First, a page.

Sam Outlaw Bends Genre with ‘Popular Mechanics’

After four and a half years, singer-songwriter Sam Outlaw released his third studio album titled Popular Mechanics. “It’s kind of like my big musical leap. It sounds a lot different than my first couple full-length records,” he says. “And I feel like it’s my chance to show the full spectrum of the music that I love and that has influenced me.” From ‘80s pop to ‘90s Brit-pop to Tom Petty, Popular Mechanics strays from the sound Outlaw held close on his debut from 2015, Angeleno, and his sophomore album, Tenderheart that followed in 2017. In many ways, Popular Mechanics feels like freedom to Outlaw.

Outlaw is surrounded by a family made up of engineers. The idea for the unique and technical title came from an epiphany Outlaw had while having a talk with his father about the challenges he faces at his company. “I guess I started realizing that in everything you do where you say, ‘Oh, this was created by an artist.’ It was probably also, in some ways, created and supported by a scientist or an engineer: someone who understands the technical side of what it is you’re trying to accomplish,” he explains with a fiery passion. “Machines, technology, has always played a big part in music and I think I wanted to tap into that to try and see how far I can take this.” The introspective thinking from Outlaw led to playing with different sounds and testing the waters with experimental bendings of musical genres.

The lead single for Popular Mechanics was “For the Rest of Our Lives,” an upbeat, acoustic track with a sweet, endearing message. There were numerous tunes Outlaw could imagine as the lead single so it was a difficult choice to make. At first, he thought he’d give fans a bridge from his more country sound into this new era he’s made for himself, but he decided against that. “I was like, you know what? I think we need to just rip off the band-aid,” he exclaims. “It’s a really strong tune. But basically saying for better or for worse, this is very different than what I’ve done before, and if people who liked me because of the music I made before like the new song, then great. And if they get kind of freaked out because it’s different, that’s okay too.”

Most of the songs on Popular Mechanics were written solely by Outlaw, and while most people would think that’s a power move, he admits it’s mainly due to unease and angst explaining, “The reason I’ve gravitated to it is out of fear. For me, writing music, it’s obviously personal. Creating art in any way feels intimate right?” He reflects on being thrown into co-writes when he first made the move to Nashville and things felt uncomfortable being vulnerable in front of strangers. He continues, “I had to not give in to that fear but embrace the excitement of getting to work with someone. Some of the songs on the record that are co-writes are some of my favorite songs.” Some of his co-writers on the album include Cheyenne Medders who wrote the title track and “Daydreaming” with Outlaw and Steven Fiore who helped write “For the Rest of Our Lives.”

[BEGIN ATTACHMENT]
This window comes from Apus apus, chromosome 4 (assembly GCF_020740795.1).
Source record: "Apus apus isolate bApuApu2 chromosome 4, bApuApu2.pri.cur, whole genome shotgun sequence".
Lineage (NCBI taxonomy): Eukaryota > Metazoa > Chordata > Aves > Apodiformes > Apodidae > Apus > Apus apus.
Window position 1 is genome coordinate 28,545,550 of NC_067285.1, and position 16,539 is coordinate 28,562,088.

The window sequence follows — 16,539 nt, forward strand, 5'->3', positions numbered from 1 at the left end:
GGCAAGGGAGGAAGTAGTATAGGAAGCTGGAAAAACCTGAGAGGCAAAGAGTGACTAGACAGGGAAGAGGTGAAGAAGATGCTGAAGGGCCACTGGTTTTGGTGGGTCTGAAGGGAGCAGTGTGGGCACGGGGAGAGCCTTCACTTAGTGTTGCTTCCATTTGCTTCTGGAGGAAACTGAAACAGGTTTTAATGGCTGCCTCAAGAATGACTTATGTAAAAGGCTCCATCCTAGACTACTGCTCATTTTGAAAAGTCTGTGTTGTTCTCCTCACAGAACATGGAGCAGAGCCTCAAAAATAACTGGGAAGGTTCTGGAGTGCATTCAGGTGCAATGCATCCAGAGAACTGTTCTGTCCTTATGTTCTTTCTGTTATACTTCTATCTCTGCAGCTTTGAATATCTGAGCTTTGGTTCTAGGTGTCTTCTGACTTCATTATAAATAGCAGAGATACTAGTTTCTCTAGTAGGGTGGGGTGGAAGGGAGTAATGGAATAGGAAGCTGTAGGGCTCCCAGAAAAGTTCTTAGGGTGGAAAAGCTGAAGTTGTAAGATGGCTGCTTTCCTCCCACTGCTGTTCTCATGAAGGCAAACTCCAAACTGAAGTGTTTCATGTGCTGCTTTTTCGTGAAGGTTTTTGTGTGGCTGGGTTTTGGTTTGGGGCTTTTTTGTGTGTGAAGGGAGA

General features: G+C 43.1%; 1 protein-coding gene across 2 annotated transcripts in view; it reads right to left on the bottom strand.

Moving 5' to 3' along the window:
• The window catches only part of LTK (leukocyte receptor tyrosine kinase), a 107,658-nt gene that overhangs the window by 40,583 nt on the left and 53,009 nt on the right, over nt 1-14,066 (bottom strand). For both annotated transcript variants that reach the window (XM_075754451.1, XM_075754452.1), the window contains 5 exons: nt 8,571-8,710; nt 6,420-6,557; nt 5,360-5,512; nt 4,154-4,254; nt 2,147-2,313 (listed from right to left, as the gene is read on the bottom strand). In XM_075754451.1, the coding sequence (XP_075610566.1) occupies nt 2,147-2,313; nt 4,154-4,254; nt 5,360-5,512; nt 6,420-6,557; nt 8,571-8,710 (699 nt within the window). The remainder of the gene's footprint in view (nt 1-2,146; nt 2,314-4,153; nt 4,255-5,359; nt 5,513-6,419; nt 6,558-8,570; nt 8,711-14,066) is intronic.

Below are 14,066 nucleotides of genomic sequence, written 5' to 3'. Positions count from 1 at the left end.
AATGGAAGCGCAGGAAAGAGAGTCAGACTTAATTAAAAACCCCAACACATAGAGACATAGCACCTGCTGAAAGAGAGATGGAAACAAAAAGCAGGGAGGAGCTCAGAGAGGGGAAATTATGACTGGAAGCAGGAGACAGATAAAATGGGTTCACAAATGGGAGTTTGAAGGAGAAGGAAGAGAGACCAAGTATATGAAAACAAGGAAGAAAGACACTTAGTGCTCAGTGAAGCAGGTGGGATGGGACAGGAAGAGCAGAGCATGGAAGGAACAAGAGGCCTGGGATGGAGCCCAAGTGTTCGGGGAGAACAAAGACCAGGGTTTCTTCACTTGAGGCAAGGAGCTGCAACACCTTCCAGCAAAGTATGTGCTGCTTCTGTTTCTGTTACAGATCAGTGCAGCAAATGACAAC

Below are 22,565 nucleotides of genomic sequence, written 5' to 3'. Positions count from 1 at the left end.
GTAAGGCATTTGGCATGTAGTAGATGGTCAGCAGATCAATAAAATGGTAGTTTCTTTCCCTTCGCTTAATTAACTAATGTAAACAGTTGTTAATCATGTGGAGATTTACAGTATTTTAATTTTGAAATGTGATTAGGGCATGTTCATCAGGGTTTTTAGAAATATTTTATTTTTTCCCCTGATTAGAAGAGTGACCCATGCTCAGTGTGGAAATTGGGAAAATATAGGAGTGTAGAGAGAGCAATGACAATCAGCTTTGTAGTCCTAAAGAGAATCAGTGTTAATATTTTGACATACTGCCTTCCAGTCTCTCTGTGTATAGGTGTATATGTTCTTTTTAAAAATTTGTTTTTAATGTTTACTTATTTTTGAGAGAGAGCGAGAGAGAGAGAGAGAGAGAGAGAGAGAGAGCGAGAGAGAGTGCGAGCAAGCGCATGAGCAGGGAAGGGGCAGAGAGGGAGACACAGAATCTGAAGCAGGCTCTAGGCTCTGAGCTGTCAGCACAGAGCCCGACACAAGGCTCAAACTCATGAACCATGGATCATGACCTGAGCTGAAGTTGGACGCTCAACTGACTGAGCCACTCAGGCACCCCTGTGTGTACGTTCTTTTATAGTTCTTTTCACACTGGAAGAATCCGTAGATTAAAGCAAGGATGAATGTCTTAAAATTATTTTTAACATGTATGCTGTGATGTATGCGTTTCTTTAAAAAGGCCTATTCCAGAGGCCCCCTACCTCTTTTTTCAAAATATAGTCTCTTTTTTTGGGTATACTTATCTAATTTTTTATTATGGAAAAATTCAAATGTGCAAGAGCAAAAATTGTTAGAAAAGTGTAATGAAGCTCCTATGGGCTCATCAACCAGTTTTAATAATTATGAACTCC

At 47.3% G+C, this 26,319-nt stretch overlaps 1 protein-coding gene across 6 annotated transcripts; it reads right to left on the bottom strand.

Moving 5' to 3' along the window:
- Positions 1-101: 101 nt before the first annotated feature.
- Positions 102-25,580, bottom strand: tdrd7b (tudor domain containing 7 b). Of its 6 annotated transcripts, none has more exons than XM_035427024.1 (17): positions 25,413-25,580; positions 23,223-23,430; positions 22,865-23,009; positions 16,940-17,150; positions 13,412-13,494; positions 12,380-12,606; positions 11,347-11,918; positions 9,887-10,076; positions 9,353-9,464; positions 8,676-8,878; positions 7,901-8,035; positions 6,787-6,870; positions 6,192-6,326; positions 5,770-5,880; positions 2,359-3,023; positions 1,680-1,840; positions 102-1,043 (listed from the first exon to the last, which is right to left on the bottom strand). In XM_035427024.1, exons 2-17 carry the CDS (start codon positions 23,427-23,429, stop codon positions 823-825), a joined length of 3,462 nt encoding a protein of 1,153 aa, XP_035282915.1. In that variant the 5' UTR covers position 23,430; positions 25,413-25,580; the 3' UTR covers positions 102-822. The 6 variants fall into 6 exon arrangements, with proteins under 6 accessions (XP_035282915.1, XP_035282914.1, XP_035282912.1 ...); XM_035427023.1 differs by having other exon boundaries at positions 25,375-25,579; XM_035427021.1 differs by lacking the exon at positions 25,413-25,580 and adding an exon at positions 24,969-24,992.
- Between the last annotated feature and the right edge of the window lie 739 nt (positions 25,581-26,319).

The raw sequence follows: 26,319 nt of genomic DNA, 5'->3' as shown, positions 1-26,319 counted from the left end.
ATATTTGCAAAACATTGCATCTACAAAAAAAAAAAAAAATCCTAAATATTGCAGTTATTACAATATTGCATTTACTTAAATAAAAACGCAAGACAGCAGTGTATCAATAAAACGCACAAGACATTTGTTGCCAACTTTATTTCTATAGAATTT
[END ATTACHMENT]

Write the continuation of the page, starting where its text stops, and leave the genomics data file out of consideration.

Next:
Track five, “Sun Ain’t Set,” is deemed the most personal number by Outlaw. “It’s both a combination of me being introspective looking at myself, my successes and failures,” he tells us. “But also because the song was finished during the lockdown, I think I was also channeling a lot of hurt and pain that a lot of other people were feeling.” On “Sun Ain’t Set” Outlaw attempts to pinpoint hard to express emotions and the feeling of losing one’s identity as he sings, “Your star ain’t rising, but your sun ain’t set / You’re taking it hard, but at least you’re taking it / And if you just walk out that door / You won’t be lonely anymore.” It has a flowing, cosmic soundscape that adds to its somber yet hopeful message.

For longtime fans and new listeners, Outlaw wishes people who embark on a listening journey with the 11 songs on Popular Mechanics to be open-minded and not focus on categorizing the project into a single genre. “I hope that people take away from it the joy of exploration. It took some courage for me to show this other side of myself; it took some courage for me to make some songs that sound different than what people were expecting and I took so much joy in that and I feel such a sense of accomplishment in this record that I don’t think I felt in other albums,” he says. “It’s a leap and I hope they’ll give it a shot.

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